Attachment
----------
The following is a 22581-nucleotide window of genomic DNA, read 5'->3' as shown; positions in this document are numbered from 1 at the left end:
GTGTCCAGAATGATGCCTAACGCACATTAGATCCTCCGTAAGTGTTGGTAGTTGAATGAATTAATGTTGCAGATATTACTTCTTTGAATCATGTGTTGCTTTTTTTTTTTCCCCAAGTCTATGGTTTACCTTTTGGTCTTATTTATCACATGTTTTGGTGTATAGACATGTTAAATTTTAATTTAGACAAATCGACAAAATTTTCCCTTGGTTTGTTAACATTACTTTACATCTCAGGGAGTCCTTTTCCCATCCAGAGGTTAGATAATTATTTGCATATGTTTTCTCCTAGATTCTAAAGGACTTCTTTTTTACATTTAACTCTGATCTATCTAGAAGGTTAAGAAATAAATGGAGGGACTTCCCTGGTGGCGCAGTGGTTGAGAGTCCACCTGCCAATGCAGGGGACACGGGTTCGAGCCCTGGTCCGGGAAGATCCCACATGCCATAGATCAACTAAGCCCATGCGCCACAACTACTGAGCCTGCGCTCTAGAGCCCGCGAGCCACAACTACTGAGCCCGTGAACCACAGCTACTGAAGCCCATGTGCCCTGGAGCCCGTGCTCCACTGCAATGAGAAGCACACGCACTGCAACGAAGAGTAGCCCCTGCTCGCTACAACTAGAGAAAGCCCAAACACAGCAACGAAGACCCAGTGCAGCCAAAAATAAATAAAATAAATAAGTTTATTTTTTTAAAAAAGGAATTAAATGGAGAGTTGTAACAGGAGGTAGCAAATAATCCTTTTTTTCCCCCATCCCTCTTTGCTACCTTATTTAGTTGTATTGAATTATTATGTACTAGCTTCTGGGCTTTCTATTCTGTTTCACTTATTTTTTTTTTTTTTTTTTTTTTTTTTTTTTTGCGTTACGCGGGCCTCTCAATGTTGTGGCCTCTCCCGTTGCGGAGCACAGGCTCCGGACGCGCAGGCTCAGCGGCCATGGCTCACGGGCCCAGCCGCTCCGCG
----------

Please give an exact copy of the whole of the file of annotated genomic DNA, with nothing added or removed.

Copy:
The following is a 22581-nucleotide window of genomic DNA, read 5'->3' as shown; positions in this document are numbered from 1 at the left end:
GTGTCCAGAATGATGCCTAACGCACATTAGATCCTCCGTAAGTGTTGGTAGTTGAATGAATTAATGTTGCAGATATTACTTCTTTGAATCATGTGTTGCTTTTTTTTTTTCCCCAAGTCTATGGTTTACCTTTTGGTCTTATTTATCACATGTTTTGGTGTATAGACATGTTAAATTTTAATTTAGACAAATCGACAAAATTTTCCCTTGGTTTGTTAACATTACTTTACATCTCAGGGAGTCCTTTTCCCATCCAGAGGTTAGATAATTATTTGCATATGTTTTCTCCTAGATTCTAAAGGACTTCTTTTTTACATTTAACTCTGATCTATCTAGAAGGTTAAGAAATAAATGGAGGGACTTCCCTGGTGGCGCAGTGGTTGAGAGTCCACCTGCCAATGCAGGGGACACGGGTTCGAGCCCTGGTCCGGGAAGATCCCACATGCCATAGATCAACTAAGCCCATGCGCCACAACTACTGAGCCTGCGCTCTAGAGCCCGCGAGCCACAACTACTGAGCCCGTGAACCACAGCTACTGAAGCCCATGTGCCCTGGAGCCCGTGCTCCACTGCAATGAGAAGCACACGCACTGCAACGAAGAGTAGCCCCTGCTCGCTACAACTAGAGAAAGCCCAAACACAGCAACGAAGACCCAGTGCAGCCAAAAATAAATAAAATAAATAAGTTTATTTTTTTAAAAAAGGAATTAAATGGAGAGTTGTAACAGGAGGTAGCAAATAATCCTTTTTTTCCCCCATCCCTCTTTGCTACCTTATTTAGTTGTATTGAATTATTATGTACTAGCTTCTGGGCTTTCTATTCTGTTTCACTTATTTTTTTTTTTTTTTTTTTTTTTTTTTTTTTGCGTTACGCGGGCCTCTCAATGTTGTGGCCTCTCCCGTTGCGGAGCACAGGCTCCGGACGCGCAGGCTCAGCGGCCATGGCTCACGGGCCCAGCCGCTCCGCG